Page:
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but the let the country go over the fiscal cliff. be strong. others, they are suggesting that the house republicans pulled their arms and let the ta increases on the upper income folks folks going folks going through. and then sit back and watch the economy crumble. that way, no one will be able to blame em for the lousy economy that is sure to come. both ideas make no sen. have a great belief in the business cycle. i believe the economy is bigger and stronger than washington politicians. so what if thedemocrats raise taxes on the wealthy, and the economy does naturally start to improve? then people will shout, see? raising taxes work. instead of playing games, the republicans need to be part of the solution. the president is determined to raise taxes on the wealthy and i think it's going to happen. justake sure that he gets credit for it if it doesn't solve the deficit problem. then you will we have to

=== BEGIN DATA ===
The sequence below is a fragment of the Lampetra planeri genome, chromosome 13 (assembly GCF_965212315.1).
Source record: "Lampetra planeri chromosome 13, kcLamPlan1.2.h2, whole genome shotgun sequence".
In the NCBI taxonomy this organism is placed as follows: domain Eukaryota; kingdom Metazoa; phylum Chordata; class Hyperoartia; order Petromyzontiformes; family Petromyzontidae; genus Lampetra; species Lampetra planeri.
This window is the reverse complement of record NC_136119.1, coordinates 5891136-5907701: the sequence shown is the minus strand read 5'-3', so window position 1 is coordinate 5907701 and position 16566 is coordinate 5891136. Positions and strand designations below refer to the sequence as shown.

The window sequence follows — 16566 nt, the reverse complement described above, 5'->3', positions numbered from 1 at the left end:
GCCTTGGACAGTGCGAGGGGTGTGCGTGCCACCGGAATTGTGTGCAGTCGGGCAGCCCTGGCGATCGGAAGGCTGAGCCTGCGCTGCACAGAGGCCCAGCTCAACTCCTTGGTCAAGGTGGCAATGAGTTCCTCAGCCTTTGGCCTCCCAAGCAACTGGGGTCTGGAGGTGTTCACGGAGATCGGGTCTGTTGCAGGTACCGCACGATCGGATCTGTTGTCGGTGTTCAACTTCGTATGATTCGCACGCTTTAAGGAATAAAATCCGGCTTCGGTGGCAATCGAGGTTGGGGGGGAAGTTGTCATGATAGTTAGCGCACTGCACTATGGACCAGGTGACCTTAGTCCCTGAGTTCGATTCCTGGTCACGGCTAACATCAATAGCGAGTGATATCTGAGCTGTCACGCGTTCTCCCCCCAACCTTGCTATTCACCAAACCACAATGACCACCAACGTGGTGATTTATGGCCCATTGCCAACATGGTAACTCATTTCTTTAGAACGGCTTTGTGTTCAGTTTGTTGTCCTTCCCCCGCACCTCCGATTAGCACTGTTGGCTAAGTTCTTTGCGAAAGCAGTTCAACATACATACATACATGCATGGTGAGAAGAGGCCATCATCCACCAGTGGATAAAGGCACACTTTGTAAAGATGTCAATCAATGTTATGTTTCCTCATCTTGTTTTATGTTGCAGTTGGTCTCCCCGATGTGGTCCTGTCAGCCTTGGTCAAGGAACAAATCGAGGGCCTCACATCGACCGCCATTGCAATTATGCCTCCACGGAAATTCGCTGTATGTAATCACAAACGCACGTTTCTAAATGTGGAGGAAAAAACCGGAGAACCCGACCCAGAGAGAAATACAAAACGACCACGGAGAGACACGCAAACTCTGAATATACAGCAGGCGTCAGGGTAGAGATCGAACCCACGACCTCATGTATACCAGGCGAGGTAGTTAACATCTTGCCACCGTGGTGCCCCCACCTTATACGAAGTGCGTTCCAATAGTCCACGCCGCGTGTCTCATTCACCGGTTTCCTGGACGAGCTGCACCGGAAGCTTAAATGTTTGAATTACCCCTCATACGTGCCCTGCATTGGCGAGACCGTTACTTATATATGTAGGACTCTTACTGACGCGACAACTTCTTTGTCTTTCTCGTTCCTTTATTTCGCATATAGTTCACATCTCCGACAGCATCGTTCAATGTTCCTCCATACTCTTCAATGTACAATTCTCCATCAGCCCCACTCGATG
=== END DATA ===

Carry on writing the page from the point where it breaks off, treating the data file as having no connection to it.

MONEY With Melissa Francis
FOX Business November 17, 2012 12:00am-1:00am EST

News/Business. Melissa Francis with a breakdown of the day's top stories and their impact on the American Taxpayer.

TOPIC FREQUENCY Israel 15, Egypt 8, Us 7, Ikea 5, U.s. 4, Melissa 4, Teamsters 3, Washington 3, Sandy 2, Zillow 2, T. Rowe 2, Iran 2, Utah 2, Jerusalem 2, Fda 2, Obama 2, America 2, Kendra Smith 1, Dell 1, Vca 1
Network FOX Business
Duration 01:00:00
Scanned in San Francisco, CA, USA
Source Comcast Cable
Tuner Virtual Ch. 130 (Fox Business)
Video Codec mpeg2video
Audio Cocec ac3
Pixel width 704
Pixel height 480
Sponsor Internet Archive
Audio/Visual sound, color

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on 11/17/2012